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Black women at Harvard say Claudine Gay’s ouster reflects a system that wasn’t built for them




Eden Getahun was ecstatic when, just 13 months ago, she learned Harvard University would have its first Black female president. But she sensed even then that Claudine Gay, a prominent African American studies scholar, would face harsh obstacles leading the predominantly white institution.

There was “excitement and hope in terms of what it represents for Black women everywhere to see someone like them in a position of authority like this,” said Getahun, a Black woman and a junior studying social studies at Harvard. “But I did, from the very beginning, recognize there is a chance that she is just going to be used as a puppet of the institution. This situation has proven she still is a victim of these controlling forces.” 

Gay resigned as president of the university Tuesday after she faced backlash for her testimony at a congressional hearing last month about antisemitism on U.S. campuses, which was followed by allegations of plagiarism. The charge was largely led by conservative activists who deemed her a “diversity hire.”

The Harvard Corporation, which oversees the university’s governance, has not yet responded to a request for comment. In a statement issued Tuesday, the corporation said it had accepted Gay’s resignation “with sorrow” and condemned the “repugnant and in some cases racist vitriol directed at her through disgraceful emails and phone calls.” 

For Black women in the Harvard community like Getahun and Aimee Howard, both part of the Association of Black Harvard Women, the situation is a “disappointing” reminder of the ways Black women are undermined and scrutinized no matter how high up the ranks they climb.

“It’s really heart-wrenching,” Howard, a Harvard junior government and African American studies major, said of Gay’s resignation. “It’s very telling that this type of scrutiny, this type of backlash,” was aimed at the university’s “first Black woman president. I feel like Claudine Gay is becoming the scapegoat for everything.” 

Pressure for Gay’s resignation mounted after last month’s hearing, when she appeared to avoid questions about whether calls for the genocide of Jews violated college conduct rules. Gay, alongside Liz Magill, then the president of the University of Pennsylvania, and Sally Kornbluth, the president of the Massachusetts Institute of Technology, condemned antisemitism and Islamophobia in broad terms. But when they were asked whether calls for the genocide of Jews would break college codes of conduct, Gay said “it depends on the context” and added that antisemitic rhetoric would be considered “bullying, harassment, intimidation.” 

The comments were widely condemned, including by the White House. Magill resigned days after the hearing, and Kornbluth is facing increasing calls to step down. While Kornbluth initially faced less ire, activists are signaling their attention will turn to her now that Gay has stepped down.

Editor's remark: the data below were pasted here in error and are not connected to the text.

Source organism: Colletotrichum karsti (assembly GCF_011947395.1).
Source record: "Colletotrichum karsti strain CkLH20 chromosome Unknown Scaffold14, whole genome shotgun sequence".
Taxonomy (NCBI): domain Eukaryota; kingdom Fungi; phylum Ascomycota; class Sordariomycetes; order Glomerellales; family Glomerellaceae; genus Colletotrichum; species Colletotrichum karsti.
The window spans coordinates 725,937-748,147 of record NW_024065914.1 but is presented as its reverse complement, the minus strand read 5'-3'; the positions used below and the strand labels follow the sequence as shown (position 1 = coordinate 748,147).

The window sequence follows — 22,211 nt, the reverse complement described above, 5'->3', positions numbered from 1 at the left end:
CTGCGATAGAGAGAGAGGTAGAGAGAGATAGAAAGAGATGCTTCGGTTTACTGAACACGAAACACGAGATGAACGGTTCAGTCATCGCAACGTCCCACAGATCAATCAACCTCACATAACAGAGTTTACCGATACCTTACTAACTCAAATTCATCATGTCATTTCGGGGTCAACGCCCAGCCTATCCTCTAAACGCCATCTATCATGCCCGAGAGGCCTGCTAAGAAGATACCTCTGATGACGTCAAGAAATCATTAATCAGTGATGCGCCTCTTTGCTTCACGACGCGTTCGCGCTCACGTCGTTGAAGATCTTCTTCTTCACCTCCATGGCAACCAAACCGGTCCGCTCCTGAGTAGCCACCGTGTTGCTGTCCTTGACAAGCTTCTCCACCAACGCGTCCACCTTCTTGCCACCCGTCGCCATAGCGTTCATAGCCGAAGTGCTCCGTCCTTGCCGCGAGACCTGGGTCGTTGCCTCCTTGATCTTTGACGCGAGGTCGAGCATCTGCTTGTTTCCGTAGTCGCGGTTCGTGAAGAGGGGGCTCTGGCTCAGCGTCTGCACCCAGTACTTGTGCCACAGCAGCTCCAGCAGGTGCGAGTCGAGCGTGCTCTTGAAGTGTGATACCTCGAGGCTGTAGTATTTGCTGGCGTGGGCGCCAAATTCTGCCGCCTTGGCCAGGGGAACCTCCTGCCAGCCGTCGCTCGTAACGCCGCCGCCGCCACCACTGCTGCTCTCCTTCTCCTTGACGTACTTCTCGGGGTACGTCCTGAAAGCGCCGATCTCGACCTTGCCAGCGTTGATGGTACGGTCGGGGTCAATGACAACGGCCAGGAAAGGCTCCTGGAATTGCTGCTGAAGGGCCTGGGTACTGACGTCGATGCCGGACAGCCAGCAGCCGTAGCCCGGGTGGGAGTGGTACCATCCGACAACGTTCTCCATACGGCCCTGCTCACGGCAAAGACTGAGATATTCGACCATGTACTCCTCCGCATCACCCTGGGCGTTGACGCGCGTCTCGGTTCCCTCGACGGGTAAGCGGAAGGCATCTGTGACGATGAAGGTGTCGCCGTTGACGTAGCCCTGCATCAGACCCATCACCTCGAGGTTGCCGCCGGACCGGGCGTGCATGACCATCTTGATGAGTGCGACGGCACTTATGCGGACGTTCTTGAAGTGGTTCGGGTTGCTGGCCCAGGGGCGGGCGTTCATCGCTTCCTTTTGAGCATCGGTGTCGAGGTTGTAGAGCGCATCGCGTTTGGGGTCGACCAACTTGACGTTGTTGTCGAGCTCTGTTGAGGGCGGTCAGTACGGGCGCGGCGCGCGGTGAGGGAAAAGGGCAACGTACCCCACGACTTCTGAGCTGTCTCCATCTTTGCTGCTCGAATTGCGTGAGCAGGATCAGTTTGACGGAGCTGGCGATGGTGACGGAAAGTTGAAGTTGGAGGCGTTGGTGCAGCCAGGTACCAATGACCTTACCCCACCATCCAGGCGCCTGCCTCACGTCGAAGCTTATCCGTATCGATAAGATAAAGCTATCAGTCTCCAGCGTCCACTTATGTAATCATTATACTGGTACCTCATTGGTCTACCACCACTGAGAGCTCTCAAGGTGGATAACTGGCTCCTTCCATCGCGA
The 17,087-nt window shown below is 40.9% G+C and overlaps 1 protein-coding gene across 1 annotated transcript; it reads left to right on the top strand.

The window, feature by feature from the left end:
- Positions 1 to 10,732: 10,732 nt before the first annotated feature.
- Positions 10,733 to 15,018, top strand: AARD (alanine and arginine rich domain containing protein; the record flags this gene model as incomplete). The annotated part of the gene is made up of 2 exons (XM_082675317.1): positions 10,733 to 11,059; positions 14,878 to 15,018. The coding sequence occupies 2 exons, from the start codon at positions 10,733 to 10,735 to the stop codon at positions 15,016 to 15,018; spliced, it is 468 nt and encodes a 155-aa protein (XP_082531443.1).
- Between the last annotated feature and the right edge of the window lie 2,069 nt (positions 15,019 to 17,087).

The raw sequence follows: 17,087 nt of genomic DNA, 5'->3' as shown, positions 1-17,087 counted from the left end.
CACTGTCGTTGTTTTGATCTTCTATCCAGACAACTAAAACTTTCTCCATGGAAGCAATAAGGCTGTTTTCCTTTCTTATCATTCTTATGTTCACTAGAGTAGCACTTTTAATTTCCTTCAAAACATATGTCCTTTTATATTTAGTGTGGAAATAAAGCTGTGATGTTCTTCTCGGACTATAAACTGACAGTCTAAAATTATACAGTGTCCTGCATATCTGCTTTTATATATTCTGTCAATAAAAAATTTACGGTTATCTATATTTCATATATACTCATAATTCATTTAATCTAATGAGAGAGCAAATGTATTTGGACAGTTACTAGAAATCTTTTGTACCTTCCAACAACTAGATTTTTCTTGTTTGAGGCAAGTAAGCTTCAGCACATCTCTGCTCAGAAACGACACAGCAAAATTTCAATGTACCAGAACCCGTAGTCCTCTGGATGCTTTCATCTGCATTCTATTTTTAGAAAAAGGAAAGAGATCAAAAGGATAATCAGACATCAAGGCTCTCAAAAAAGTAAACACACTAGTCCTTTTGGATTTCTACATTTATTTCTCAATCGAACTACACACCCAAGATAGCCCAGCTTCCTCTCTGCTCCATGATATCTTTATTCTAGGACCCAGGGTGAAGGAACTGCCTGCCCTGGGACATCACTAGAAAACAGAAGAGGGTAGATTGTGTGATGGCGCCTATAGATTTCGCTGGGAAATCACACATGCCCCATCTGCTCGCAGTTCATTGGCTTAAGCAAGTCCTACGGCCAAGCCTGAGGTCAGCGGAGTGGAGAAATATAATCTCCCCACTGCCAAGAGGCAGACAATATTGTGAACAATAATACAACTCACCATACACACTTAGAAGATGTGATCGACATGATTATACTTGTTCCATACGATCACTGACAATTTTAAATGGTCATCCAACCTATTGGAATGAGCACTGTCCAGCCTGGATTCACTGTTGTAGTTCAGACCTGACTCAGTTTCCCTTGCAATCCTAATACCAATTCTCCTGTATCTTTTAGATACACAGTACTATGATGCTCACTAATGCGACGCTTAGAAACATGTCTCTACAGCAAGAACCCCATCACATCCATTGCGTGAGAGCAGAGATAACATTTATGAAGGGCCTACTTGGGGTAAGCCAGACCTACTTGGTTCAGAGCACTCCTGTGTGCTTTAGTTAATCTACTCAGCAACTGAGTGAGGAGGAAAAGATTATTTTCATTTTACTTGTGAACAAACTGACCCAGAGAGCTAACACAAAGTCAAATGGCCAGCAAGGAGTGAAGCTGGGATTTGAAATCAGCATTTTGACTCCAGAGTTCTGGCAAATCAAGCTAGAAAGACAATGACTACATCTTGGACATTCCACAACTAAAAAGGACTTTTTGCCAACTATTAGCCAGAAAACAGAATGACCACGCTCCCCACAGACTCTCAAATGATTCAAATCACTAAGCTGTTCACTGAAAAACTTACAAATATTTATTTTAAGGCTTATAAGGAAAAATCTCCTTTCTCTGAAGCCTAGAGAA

Right-wing attacks on Gay were swift, with conservative activists like Christopher Rufo and billionaire investor Bill Ackman using the situation and allegations of plagiarism to attack diversity, equity and inclusion initiatives. Getahun and Howard said they did not feel Harvard did enough to protect Gay from the targeted right-wing attacks.

The campaign against Gay has only shown “the intense standard” that Black women are held to, Getahun said. “As you get higher up, it doesn’t afford you more safety but makes you more subject to that scrutiny. If it had been a white male in her position, as you get higher up, you’re afforded more impunity.”

Last month, more than 700 members of Harvard’s faculty signed a letter urging the administration to keep Gay. And it looked like the university would. On Dec. 12, the Harvard Corporation announced it would allow Gay to remain in her role, saying in a statement that “we today reaffirm our support for President Gay’s continued leadership of Harvard University.” The corporation addressed allegations of plagiarism, saying an investigation “revealed a few instances of inadequate citation” but no violation of Harvard’s standards for research misconduct.

Gay acknowledged the attribution issues in her past work and said she requested corrections for the articles in the appropriate academic journals. 

Gay decried the “racial stereotypes” used to attack her in a New York Times op-ed published after her resignation Wednesday and wrote that she regretted not having condemned calls for a genocide of Jewish people as “abhorrent and unacceptable.” She did, however, defend her research in the op-ed and expand on the circumstances surrounding her resignation.

“It is not lost on me that I make an ideal canvas for projecting every anxiety about the generational and demographic changes unfolding on American campuses: a Black woman selected to lead a storied institution,” Gay wrote. “Someone who views diversity as a source of institutional strength and dynamism. … Someone who believes that a daughter of Haitian immigrants has something to offer to the nation’s oldest university.”

Both Black and non-Black leaders and supporters have shared similar sentiments, linking the scandal to anti-Blackness, white supremacy and right-wing attacks on education

Kyla Golding, a Black Harvard senior, wrote in an op-ed in the student newspaper, The Harvard Crimson, that “at the mountaintop for the Black woman, there is no promised land. No liberation, no forgiveness, no love, no protection.”

“As if surviving the cruel cold misogynoir of the world while simultaneously being burned by the heat emanating through the intensified pressure Black women constantly face isn’t enough to conquer; the higher up she goes the thinner the altitude gets,” Golding wrote.

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